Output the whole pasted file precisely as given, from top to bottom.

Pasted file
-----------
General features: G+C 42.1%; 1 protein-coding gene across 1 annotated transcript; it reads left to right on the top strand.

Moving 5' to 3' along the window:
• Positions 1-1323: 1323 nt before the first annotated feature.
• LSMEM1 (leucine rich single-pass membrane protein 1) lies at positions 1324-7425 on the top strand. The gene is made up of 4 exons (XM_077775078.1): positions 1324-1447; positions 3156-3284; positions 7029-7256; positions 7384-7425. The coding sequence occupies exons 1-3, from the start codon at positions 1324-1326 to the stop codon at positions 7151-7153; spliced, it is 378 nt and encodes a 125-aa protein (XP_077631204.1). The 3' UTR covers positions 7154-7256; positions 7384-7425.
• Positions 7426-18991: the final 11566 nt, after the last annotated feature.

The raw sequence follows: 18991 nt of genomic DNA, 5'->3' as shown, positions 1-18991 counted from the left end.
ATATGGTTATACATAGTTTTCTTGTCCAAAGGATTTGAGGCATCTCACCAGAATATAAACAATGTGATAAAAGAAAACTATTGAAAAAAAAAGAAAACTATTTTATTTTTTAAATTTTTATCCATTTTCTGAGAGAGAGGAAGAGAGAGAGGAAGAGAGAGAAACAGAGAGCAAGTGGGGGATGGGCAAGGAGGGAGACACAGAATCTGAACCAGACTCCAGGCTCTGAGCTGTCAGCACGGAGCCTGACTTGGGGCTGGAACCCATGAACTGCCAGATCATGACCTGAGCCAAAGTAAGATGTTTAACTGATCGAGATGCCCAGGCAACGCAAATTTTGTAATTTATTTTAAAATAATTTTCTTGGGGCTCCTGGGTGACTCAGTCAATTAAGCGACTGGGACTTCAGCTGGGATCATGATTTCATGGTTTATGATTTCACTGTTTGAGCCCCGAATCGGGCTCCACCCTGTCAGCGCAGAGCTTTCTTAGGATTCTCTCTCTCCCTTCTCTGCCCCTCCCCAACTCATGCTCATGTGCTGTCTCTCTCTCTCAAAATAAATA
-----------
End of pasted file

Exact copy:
General features: G+C 42.1%; 1 protein-coding gene across 1 annotated transcript; it reads left to right on the top strand.

Moving 5' to 3' along the window:
• Positions 1-1323: 1323 nt before the first annotated feature.
• LSMEM1 (leucine rich single-pass membrane protein 1) lies at positions 1324-7425 on the top strand. The gene is made up of 4 exons (XM_077775078.1): positions 1324-1447; positions 3156-3284; positions 7029-7256; positions 7384-7425. The coding sequence occupies exons 1-3, from the start codon at positions 1324-1326 to the stop codon at positions 7151-7153; spliced, it is 378 nt and encodes a 125-aa protein (XP_077631204.1). The 3' UTR covers positions 7154-7256; positions 7384-7425.
• Positions 7426-18991: the final 11566 nt, after the last annotated feature.

The raw sequence follows: 18991 nt of genomic DNA, 5'->3' as shown, positions 1-18991 counted from the left end.
ATATGGTTATACATAGTTTTCTTGTCCAAAGGATTTGAGGCATCTCACCAGAATATAAACAATGTGATAAAAGAAAACTATTGAAAAAAAAAGAAAACTATTTTATTTTTTAAATTTTTATCCATTTTCTGAGAGAGAGGAAGAGAGAGAGGAAGAGAGAGAAACAGAGAGCAAGTGGGGGATGGGCAAGGAGGGAGACACAGAATCTGAACCAGACTCCAGGCTCTGAGCTGTCAGCACGGAGCCTGACTTGGGGCTGGAACCCATGAACTGCCAGATCATGACCTGAGCCAAAGTAAGATGTTTAACTGATCGAGATGCCCAGGCAACGCAAATTTTGTAATTTATTTTAAAATAATTTTCTTGGGGCTCCTGGGTGACTCAGTCAATTAAGCGACTGGGACTTCAGCTGGGATCATGATTTCATGGTTTATGATTTCACTGTTTGAGCCCCGAATCGGGCTCCACCCTGTCAGCGCAGAGCTTTCTTAGGATTCTCTCTCTCCCTTCTCTGCCCCTCCCCAACTCATGCTCATGTGCTGTCTCTCTCTCTCAAAATAAATA